This includes a special camo pattern design that makes it the perfect handgun for big game hunting.
The hammer of the P220 is a drop lever in the rear left side of the trigger. This was first seen in the Sauer 38H, well before the Second World War. Any time that a round is chambered, the hammer cocks. To ensure safe carrying, the hammer drop actually drops safely.
As mentioned, the P220 sports an automatic firing pin block safety. This becomes activated using the trigger mechanism. This is actually very similar to the Czech CZ-038 that was widely used following World War II.
At this point, it is now safe to holster the handgun. When firing the P220, the first shot that’s fired will be in double-action. However, it is possible for the shooter to cock the hammer manually.
To fire in double-action, you will need anywhere from 12 to 14 pounds of pressure. Thankfully, follow up shots require much less pressure, at nearly half of that, or around 6 pounds.
It’s important to note that there is not a separate safety that you have to manipulate, as the hammer drop is all you have to worry about.
As such, you’ll want to spend ample time with this gun to ensure that you are comfortable to safely shoot it often. It takes some practice to get used to the firing difference between double-action and single-action shooting.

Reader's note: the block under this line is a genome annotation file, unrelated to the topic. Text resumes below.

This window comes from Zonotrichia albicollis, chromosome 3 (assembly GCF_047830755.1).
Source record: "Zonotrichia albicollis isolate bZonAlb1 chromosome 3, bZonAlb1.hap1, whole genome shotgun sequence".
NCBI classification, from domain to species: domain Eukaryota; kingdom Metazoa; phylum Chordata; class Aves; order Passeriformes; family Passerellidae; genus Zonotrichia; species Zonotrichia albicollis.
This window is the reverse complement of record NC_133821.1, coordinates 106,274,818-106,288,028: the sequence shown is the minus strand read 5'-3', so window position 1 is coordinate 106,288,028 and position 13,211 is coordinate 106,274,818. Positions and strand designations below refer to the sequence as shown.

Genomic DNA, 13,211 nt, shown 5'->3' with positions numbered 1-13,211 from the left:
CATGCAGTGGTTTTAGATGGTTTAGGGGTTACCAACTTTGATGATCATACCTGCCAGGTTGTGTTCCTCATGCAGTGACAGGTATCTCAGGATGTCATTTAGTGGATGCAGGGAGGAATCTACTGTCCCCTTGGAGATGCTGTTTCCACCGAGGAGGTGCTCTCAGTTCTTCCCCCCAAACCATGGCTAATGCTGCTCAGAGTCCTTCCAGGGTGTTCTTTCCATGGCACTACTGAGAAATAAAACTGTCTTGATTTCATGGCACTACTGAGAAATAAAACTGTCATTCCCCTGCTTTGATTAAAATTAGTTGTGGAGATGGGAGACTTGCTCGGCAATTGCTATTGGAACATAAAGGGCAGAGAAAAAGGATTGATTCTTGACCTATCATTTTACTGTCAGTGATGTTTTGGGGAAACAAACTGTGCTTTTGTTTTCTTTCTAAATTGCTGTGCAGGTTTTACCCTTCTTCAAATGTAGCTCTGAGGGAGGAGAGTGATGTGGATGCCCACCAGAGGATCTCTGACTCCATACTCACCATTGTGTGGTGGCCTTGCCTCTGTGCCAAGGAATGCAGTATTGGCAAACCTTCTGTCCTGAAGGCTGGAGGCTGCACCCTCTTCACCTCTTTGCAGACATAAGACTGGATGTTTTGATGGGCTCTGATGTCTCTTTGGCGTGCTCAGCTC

This is because the hammer gets cocked by the slide’s movement when firing. So be sure that you get yourself properly acclimated to the P220 before you take it out in the field.
Consider spending plenty of time on the range so that you can get yourself ready to fire safely and effectively. This will go a long way in both your performance and satisfaction with the P220.
Alright, let’s continue on with the Sig Sauer 220 review to see what else needs to be taken into consideration before investing in this pistol.
The Sig P220 is quite a large weapon. Since it isn’t suitable for concealed carrying, you’ll need to consider its other uses. It is only effective in certain situations, like open carry due to its massive size and weight.
Like the Sig Sauer P220 Combat, the Hunter makes an excellent choice for home defense. If you want a reliable and effective handgun to protect your home and those you love, the P220 will certainly do the trick.
Considering the total of 9 rounds in its capacity, that should be a reasonable amount of ammunition in the event that your home is broken into or you feel threatened while out in public.